Pure Evil - Book Review
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When I first saw the novel, Pure Evil
, on the bookshelves of my local library, I wondered why would I be tempted by a title that suggested such horror.
When I saw that the author was Lynda La Plante, the Queen of British crime drama, it led me to take a second look. Readers of my articles will know that I do not hide the fact that I am a fan of Lynda's work. Not only do I enjoy solving the crimes but I also like the back stories and lives of her lead detectives and I was hoping that this would bring some joy beyond the idea of the 'Pure Evilness' of the plot.
So, after the first three intro pages, I was assured that evilness would await the characters. It centres around a series of runaway teenage girls who go missing in London. They appear to be lured away from railway stations upon their arrival in the UK capital with the promise of a warm place to stay from a welcome, friendly stranger.
The case is assigned to La Plante's Detective Jack Warr. He and his team make a gruesome discovery at the basement flat of seemingly mental health patient Rodney Middleton and his girlfriend Amanda but begin to wonder whether Rodney is using mental health up a cover for more sinister, pathological behaviour.
If that is not enough, this is a story of two cases. The concurrent mystery involves Jack's superior officer, Inspector Ridley, who is being set up and suspected of murder in a completely unrelated incident. So Jack is working independently, after hours and undercover to try and find clues to clear the charge against his boss while also battling the horrors of the Rodney Middleton case.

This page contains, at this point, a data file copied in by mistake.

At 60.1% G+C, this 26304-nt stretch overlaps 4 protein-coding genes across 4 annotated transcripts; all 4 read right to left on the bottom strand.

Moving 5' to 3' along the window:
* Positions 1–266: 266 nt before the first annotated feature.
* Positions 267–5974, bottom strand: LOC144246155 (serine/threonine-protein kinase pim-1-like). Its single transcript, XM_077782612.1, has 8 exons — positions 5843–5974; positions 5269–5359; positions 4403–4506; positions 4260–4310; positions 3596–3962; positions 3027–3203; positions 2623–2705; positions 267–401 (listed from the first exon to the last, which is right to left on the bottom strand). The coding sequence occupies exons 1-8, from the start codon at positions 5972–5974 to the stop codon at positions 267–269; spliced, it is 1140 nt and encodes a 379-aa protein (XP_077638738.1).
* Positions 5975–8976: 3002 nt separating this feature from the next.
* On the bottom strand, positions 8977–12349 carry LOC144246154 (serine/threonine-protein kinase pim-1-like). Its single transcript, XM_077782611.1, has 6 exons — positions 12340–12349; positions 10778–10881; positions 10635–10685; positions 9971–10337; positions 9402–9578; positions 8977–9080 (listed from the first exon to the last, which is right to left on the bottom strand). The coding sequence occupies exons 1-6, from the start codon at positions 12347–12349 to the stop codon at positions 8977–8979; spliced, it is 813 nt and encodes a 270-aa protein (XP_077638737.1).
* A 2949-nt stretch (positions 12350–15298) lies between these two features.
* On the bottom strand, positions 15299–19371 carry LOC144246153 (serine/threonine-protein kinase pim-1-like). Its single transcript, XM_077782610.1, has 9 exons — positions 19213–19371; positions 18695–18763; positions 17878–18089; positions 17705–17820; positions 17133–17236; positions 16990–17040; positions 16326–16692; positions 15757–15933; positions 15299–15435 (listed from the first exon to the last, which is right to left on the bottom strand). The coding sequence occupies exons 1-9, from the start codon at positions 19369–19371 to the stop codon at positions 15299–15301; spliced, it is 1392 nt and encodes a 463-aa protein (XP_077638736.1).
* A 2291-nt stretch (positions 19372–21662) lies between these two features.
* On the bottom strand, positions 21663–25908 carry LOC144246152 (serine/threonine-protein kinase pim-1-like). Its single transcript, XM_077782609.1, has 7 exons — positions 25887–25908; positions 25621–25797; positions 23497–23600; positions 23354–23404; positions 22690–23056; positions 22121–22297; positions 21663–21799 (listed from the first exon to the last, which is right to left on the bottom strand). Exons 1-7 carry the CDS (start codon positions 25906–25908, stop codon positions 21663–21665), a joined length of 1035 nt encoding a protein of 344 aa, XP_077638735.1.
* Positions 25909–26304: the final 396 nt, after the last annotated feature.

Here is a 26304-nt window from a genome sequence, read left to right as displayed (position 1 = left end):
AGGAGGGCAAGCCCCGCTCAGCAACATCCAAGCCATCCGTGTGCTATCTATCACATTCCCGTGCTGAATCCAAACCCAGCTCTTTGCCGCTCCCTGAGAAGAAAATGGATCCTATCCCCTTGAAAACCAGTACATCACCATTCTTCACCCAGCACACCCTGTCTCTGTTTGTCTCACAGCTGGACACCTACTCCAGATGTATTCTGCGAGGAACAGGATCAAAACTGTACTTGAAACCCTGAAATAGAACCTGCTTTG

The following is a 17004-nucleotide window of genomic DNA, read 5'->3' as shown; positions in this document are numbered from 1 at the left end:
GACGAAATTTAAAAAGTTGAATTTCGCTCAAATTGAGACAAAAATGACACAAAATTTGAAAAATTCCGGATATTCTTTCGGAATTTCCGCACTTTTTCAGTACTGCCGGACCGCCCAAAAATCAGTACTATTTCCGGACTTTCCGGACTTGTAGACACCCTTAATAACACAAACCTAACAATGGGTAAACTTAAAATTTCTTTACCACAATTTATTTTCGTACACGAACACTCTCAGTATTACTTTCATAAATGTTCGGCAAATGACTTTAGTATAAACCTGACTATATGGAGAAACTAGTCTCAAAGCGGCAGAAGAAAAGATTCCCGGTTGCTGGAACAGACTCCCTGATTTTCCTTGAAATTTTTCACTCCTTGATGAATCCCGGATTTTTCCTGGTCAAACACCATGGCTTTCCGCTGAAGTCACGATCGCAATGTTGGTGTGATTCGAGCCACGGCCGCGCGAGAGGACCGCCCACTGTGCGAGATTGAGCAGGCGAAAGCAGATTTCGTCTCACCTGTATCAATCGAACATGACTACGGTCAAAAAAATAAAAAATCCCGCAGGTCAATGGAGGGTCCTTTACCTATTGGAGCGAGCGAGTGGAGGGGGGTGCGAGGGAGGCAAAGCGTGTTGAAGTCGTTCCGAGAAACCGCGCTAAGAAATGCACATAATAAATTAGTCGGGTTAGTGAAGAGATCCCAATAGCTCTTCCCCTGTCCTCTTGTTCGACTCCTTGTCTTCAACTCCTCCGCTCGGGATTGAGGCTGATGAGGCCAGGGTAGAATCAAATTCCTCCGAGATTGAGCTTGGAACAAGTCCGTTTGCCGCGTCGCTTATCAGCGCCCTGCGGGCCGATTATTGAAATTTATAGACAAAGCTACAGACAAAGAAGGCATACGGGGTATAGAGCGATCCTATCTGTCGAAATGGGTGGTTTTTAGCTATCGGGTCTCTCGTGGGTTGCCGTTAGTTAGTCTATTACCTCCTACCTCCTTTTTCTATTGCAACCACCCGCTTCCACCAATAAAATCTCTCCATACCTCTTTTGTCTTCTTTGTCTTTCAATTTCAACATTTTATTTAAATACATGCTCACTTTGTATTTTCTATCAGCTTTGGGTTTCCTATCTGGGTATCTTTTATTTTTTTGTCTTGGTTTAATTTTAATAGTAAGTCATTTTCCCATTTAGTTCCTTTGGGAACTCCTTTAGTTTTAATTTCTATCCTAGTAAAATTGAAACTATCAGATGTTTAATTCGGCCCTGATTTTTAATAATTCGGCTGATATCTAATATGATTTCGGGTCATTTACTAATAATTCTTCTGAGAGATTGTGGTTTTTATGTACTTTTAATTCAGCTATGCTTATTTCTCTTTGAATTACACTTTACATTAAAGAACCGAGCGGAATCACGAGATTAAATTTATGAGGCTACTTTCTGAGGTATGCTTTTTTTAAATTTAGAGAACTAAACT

While the stories are always full of suspense and wonder, it is how the detectives go about their daily lives while solving the crimes that I most enjoy. Jack is married to Maggie, a doctor in the UK's National Health Service and they have a young daughter, Hannah. Juggling busy careers in the midst of the pandemic and with an ailing mother are all additional challenges for the young couple. How much more can Lynda possibly jam into one story I wondered! So in that, these stories lighten the fictional load of the murder scenes and prove that it is not all 'Pure Evil'.
Across the 416 pages, La Plante again delivers another great murder mystery. If you haven't read one of her novels, perhaps give it a try and if you already have, then get ready to enjoy her latest read with the same signature depth of surprise and literary satisfaction.
About Lynda La Plante
Lynda La Plante, a former actress published her debut novel, The Legacy
, in 1987 and became a bestseller. She has since published over 30 books, including the Anna Travis
series, fictional favourites including Widows, Judas Horse, The Red Dahlia
Her latest book, Pure Evil
, was published in 2023 by Simon and Schuster.
82708 - 2023-06-11 06:33:44